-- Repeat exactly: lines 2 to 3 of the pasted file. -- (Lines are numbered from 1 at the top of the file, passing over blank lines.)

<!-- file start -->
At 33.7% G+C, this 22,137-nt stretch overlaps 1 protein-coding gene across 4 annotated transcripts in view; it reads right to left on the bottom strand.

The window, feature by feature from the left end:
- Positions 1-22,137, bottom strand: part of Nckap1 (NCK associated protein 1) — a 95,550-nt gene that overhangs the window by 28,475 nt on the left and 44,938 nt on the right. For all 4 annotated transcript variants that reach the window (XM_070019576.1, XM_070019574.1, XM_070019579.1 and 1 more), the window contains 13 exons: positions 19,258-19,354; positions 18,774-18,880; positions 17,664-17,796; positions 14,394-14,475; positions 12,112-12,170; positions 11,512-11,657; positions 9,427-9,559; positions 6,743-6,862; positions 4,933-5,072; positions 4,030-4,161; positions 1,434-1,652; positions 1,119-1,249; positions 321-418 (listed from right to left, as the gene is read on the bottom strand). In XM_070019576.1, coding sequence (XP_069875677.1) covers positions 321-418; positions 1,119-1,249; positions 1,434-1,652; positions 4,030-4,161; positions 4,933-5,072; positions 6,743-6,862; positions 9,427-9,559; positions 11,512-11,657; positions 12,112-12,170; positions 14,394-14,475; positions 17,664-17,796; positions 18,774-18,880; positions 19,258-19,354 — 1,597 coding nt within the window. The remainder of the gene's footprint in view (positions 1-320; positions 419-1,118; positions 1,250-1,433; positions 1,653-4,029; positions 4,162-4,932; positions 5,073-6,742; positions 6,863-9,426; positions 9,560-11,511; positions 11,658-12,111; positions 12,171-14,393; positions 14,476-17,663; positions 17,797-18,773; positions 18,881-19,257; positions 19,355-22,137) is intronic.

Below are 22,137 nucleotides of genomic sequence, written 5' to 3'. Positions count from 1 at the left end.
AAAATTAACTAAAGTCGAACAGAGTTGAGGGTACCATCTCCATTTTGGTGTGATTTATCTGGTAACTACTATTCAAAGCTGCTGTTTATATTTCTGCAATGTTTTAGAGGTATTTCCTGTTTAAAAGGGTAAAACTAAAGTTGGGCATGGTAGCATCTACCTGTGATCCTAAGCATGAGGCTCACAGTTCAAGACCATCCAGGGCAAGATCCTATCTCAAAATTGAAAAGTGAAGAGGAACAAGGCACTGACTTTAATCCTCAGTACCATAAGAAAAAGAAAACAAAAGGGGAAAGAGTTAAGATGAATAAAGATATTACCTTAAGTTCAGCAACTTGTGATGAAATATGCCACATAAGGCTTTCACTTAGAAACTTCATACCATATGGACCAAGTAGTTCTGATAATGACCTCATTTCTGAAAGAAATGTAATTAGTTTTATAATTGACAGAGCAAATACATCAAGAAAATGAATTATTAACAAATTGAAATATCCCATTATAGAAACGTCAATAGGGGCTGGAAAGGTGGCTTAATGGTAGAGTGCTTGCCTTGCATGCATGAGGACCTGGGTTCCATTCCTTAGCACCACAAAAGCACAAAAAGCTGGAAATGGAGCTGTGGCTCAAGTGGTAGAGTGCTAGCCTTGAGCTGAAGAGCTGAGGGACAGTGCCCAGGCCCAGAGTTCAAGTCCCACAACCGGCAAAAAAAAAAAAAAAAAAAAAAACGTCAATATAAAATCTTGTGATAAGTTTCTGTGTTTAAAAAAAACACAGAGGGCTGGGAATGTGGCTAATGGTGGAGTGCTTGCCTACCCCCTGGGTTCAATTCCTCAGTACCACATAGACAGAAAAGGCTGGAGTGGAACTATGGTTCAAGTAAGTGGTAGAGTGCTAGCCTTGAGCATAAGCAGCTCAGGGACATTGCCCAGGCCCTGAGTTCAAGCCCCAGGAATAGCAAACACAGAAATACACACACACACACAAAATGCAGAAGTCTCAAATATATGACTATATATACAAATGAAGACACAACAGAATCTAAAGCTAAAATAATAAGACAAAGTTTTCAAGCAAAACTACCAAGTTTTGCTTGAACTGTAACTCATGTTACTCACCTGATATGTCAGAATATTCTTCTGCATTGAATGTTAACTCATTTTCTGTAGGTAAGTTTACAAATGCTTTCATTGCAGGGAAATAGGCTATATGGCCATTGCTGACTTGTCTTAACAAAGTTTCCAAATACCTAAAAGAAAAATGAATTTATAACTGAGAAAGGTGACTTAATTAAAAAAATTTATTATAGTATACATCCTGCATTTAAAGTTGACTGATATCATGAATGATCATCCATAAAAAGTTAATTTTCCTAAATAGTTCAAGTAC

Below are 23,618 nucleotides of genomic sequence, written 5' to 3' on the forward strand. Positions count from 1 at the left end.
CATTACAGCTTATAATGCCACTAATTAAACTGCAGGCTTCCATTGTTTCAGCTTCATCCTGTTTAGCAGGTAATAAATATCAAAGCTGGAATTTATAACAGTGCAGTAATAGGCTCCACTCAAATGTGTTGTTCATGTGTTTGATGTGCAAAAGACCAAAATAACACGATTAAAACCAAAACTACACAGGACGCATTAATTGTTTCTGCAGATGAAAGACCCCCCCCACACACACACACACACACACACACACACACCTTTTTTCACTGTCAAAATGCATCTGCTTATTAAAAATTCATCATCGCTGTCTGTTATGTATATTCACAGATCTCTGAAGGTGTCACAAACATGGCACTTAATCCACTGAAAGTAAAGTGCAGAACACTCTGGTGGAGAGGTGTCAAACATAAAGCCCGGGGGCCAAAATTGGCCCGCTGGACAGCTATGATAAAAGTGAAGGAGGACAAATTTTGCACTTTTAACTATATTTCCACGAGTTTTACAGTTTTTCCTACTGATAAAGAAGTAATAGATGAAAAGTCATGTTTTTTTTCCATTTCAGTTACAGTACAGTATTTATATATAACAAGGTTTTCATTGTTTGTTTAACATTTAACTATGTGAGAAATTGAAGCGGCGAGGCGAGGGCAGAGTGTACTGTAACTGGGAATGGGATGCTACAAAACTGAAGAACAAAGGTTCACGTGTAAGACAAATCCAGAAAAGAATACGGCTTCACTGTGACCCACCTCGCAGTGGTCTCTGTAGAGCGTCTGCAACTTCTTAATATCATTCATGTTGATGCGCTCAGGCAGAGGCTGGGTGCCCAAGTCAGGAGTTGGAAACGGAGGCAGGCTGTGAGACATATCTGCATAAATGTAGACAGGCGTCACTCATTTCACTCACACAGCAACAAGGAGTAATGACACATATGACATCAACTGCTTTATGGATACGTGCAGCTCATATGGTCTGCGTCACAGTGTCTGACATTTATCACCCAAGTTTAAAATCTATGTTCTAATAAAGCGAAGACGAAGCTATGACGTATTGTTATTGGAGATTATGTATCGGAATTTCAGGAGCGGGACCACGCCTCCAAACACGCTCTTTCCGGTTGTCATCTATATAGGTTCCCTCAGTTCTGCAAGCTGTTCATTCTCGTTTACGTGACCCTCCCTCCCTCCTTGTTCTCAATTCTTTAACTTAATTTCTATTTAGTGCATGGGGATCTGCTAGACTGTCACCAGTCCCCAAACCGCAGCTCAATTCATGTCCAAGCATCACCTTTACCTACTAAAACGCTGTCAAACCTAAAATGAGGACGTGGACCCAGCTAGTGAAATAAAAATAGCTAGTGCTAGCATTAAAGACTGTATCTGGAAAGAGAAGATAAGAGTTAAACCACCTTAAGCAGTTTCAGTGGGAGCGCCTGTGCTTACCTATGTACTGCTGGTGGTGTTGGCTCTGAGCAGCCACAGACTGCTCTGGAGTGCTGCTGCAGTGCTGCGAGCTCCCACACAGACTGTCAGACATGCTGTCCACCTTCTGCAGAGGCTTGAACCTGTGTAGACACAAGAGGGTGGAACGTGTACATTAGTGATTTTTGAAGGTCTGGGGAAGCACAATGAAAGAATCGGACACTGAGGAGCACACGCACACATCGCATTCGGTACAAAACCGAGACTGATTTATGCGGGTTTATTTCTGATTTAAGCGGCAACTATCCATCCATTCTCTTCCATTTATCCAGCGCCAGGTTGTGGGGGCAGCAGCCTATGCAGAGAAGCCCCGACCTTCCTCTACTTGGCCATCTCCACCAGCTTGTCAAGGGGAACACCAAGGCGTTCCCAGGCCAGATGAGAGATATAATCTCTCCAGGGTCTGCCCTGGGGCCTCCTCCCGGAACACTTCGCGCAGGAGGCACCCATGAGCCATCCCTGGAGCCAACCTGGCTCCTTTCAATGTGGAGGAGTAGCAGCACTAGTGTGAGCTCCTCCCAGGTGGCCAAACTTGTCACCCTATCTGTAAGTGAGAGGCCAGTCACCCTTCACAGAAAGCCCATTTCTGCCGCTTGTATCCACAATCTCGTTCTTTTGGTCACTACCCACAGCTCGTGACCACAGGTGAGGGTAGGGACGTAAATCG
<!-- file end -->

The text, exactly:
The window, feature by feature from the left end:
- Positions 1-22,137, bottom strand: part of Nckap1 (NCK associated protein 1) — a 95,550-nt gene that overhangs the window by 28,475 nt on the left and 44,938 nt on the right. For all 4 annotated transcript variants that reach the window (XM_070019576.1, XM_070019574.1, XM_070019579.1 and 1 more), the window contains 13 exons: positions 19,258-19,354; positions 18,774-18,880; positions 17,664-17,796; positions 14,394-14,475; positions 12,112-12,170; positions 11,512-11,657; positions 9,427-9,559; positions 6,743-6,862; positions 4,933-5,072; positions 4,030-4,161; positions 1,434-1,652; positions 1,119-1,249; positions 321-418 (listed from right to left, as the gene is read on the bottom strand). In XM_070019576.1, coding sequence (XP_069875677.1) covers positions 321-418; positions 1,119-1,249; positions 1,434-1,652; positions 4,030-4,161; positions 4,933-5,072; positions 6,743-6,862; positions 9,427-9,559; positions 11,512-11,657; positions 12,112-12,170; positions 14,394-14,475; positions 17,664-17,796; positions 18,774-18,880; positions 19,258-19,354 — 1,597 coding nt within the window. The remainder of the gene's footprint in view (positions 1-320; positions 419-1,118; positions 1,250-1,433; positions 1,653-4,029; positions 4,162-4,932; positions 5,073-6,742; positions 6,863-9,426; positions 9,560-11,511; positions 11,658-12,111; positions 12,171-14,393; positions 14,476-17,663; positions 17,797-18,773; positions 18,881-19,257; positions 19,355-22,137) is intronic.